New year, new faces . . . even for Red Sox and Cardinals

New year, new faces . . . even for Red Sox and Cardinals
March 17, 2014, 2:30 pm
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FORT MYERS, Fla. -- It was, nominally, a rematch of last year's two World Series teams. But even allowing for the three-hour bus ride that the defending N.L. champs made, there were a lot of faces missing from last October's Red Sox-Cardinals matchup.

The Cards, who tied the Sox for the most number of wins last season, will start new players at third base, shortstop, second base, center field and right field compared to their World Series lineup. The Red Sox will have a competely different look up the middle, with new starters at shortstop, catcher and center field.

That's not unsual, of course. In fact, roster churn is a given, even for the best teams.

"After the season is over,'' said John Farrell, "despite how far deep you go into the postseason, there's still objectivity that's given to reviewing the roster. There might be examples out there that, after you win, you're so attached to players who won for you that they're given a 'reward,' so to speak. I think, in our case, it's [general manager Ben Cherington's] view of the roster and how do we improve upon it? Not standing pat.

"[The Red Sox and Cardinals] are two examples of it. There's the view of, 'Okay, we've done what we can to win today, but how do we prolong that? How do we put ourselves in the best position to win going forward?' As we're seeing, that requires changes to the roster.''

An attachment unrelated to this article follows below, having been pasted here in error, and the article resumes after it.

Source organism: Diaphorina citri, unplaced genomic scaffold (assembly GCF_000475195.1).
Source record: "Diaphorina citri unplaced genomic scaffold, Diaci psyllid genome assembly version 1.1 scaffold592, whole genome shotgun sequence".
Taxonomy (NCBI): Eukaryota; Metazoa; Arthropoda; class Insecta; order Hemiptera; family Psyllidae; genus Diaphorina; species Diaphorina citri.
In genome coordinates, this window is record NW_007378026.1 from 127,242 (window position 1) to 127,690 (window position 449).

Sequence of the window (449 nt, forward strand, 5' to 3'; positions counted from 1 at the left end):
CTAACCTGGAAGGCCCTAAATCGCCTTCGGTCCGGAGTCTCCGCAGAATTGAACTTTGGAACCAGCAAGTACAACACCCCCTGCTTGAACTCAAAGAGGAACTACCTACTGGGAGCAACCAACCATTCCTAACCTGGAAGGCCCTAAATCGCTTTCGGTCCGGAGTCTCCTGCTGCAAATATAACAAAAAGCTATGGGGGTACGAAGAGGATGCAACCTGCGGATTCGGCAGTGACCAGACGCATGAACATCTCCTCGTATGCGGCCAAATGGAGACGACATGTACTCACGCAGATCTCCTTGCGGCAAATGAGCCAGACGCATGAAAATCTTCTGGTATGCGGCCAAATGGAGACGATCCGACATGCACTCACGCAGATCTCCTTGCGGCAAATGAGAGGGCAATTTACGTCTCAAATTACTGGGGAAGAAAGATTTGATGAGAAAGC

The Sox have replaced Jarrod Saltalamacchia with A.J. Pierzynski. At short, the Sox have opted to go with Xander Bogaerts over Stephen Drew, who remains a free agent. And either Jackie Bradley Jr. or Grady Sizemore -- or some combination therein -- will play center with Jacoby Ellsbury having departed for New York.

The Cardinals have undergone wholesale changes to their everyday lineup. It's likely that on Opening Day, the Cards will have just three positions -- catcher, left field and starting pitcher -- the same as they were Opening Day of 2013.

(Elsewhere, the Sox are remarkably familiar, particularly with their pitching staff, where nine of the 10 pitchers who threw the most innings in 2013 returning for 2014. Only Ryan Dempster, who retired, will be missing.)

The Sox' changes -- at such critical defensive positions as shortstop, center field and catcher -- only highlight the turnover.

"That brings a different focus to it,'' said Farrell.

As part of their offseason review, the Red Sox looked at data to find the optimum amount of turnover from year-to-year for successful teams.

"We looked at what history has shown,'' said Farrell, "and teams that win regularly, how many [everyday position] players do they transition every year? It's roughly two a year, to maintain youth, to maintain talent and to continue that building over the long haul.''